“No utility shall provide water service free or at a rate different than provided for in its rates,” Bradley said, quoting state statutes.

During a Senate utilities committee hearing last fall, Huebner told lawmakers the program wasn’t setting a rate that was different from other residential customers.

“What the program does is it does enable income-qualified customers who have also met their water conservation obligations, to get a discount (on their utility bill),” Huebner said.

He pointed to the commission’s final decision that outlined regulators have the authority to approve such programs as an incentive, rebate or utility service under state statutes. The decision also stated a number of utilities offer such incentives under commission-approved programs.

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Municipalities are asking residents to keep a small stream of water running from a faucet to prevent frozen pipes. Photo: Public Domain.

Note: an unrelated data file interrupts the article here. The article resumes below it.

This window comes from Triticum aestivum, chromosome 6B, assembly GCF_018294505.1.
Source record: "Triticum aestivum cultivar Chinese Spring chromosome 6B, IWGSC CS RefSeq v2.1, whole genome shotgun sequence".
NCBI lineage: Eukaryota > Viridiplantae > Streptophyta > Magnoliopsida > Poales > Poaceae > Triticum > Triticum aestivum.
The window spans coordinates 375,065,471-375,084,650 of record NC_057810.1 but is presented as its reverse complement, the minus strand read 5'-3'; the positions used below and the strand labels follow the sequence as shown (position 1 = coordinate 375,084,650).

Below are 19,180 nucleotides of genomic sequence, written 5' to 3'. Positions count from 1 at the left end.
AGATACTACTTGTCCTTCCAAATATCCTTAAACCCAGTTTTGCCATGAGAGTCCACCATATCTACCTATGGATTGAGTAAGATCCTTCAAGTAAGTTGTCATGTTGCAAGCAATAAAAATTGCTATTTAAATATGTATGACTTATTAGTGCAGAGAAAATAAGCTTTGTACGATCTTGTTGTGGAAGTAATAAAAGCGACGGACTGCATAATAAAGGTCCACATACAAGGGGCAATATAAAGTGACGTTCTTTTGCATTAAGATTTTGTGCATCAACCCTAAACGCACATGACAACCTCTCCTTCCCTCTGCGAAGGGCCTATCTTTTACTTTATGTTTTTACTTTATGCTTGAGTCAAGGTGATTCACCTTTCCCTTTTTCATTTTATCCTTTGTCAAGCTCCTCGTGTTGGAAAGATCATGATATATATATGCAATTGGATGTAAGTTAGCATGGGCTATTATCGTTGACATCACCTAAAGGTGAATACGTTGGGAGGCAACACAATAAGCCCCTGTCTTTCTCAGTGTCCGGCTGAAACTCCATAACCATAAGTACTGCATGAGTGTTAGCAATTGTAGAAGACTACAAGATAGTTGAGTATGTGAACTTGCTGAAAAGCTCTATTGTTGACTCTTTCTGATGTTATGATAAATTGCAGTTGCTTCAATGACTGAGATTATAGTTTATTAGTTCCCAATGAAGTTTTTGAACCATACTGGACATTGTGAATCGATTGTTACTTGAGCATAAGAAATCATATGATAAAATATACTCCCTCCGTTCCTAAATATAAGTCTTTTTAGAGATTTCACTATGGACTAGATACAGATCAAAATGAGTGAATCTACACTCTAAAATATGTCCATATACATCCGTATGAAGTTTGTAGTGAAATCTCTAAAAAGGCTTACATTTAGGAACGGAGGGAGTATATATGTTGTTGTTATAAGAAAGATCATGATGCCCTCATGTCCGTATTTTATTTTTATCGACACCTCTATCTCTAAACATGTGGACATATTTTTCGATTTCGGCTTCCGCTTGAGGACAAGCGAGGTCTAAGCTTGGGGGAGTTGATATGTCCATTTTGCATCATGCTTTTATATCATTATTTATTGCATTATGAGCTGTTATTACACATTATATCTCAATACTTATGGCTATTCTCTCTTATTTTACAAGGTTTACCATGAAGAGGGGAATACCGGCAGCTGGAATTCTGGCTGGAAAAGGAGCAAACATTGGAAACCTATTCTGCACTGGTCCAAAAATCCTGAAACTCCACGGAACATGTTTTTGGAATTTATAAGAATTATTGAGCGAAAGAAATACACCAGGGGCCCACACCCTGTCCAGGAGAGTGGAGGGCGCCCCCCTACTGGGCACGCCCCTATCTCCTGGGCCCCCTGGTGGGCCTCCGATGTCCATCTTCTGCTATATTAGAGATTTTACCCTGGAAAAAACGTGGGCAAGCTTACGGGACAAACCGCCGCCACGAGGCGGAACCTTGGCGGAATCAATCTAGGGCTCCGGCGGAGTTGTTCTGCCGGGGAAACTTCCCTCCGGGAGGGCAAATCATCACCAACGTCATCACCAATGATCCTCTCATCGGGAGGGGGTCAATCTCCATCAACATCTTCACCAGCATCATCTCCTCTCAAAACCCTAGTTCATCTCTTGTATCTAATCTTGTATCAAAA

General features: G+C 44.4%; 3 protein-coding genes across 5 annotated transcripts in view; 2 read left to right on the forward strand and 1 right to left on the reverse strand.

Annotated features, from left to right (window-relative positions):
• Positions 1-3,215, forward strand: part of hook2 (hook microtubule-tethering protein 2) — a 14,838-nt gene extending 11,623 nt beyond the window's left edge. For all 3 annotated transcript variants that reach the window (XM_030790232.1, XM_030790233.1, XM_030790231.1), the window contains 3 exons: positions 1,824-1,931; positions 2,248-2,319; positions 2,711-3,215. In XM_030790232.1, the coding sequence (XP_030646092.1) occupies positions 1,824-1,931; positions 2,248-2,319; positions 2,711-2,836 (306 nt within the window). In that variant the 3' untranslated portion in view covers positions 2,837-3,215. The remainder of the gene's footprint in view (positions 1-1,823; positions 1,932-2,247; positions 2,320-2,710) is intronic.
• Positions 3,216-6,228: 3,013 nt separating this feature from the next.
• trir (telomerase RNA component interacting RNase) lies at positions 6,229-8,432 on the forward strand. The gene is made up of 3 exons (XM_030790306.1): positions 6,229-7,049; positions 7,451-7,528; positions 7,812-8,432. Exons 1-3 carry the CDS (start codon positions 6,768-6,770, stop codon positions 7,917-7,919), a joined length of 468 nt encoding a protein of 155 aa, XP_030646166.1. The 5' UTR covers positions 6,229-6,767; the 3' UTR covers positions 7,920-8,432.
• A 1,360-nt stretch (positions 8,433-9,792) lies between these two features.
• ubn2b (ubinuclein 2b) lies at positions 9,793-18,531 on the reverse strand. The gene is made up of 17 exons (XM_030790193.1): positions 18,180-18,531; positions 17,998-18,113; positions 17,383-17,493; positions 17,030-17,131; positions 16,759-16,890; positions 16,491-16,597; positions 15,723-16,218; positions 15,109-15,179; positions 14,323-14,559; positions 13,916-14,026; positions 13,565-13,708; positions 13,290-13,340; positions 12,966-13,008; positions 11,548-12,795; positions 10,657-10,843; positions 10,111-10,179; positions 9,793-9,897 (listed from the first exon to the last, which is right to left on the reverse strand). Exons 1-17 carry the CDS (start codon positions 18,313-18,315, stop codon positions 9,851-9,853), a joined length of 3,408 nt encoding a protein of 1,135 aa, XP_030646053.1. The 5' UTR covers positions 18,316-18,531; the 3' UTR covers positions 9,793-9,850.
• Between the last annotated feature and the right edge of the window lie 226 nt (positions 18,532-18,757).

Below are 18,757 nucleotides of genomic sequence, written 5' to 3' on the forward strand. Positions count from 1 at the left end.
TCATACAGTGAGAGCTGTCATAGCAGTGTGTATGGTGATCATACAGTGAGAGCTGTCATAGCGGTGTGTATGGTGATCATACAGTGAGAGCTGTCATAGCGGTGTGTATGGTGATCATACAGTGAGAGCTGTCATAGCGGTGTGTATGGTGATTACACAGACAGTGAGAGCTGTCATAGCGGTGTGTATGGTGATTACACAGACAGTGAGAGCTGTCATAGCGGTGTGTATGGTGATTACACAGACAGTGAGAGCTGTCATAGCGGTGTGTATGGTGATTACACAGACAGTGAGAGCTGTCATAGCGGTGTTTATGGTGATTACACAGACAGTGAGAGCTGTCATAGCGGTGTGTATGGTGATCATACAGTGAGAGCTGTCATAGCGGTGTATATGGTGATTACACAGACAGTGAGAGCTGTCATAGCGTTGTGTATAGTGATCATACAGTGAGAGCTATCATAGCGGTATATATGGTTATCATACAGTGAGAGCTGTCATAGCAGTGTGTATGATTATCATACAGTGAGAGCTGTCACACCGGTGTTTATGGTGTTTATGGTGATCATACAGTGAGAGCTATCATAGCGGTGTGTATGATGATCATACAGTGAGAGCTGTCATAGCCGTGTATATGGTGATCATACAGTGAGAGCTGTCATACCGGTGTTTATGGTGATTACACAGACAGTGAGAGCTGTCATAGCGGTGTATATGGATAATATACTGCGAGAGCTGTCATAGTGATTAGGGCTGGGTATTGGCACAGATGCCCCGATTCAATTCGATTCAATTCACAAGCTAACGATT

All three members of the commission approved the utility’s rate increase. However, then-Commissioner Ellen Nowak, who now works for a company she once regulated, dissented on approval of the program. She said it violated state law preventing discriminatory rates. The law states no public utility may charge more or less for any service “relating to the production, transmission, delivery or furnishing of heat, light, water, or power.”

Tom Content, executive director of the nonpartisan Citizens Utility Board, advocates on behalf of customers in utility rate cases before the commission. He said rates are supposed to be fair from one customer to another.

Even so, Content noted the GOP-controlled Legislature has enabled entities like Foxconn and Microsoft to have market-based rates, which are tied to changes in the market rather than the cost of service. The provision was part of a 2017 law that would’ve provided nearly $3 billion in tax incentives to Foxconn in exchange for 13,000 jobs that never materialized.

“It’s not as if there aren’t discounted rates happening in Wisconsin,” Content said. “It’s just the ones that have been happening in Wisconsin are serving big business.”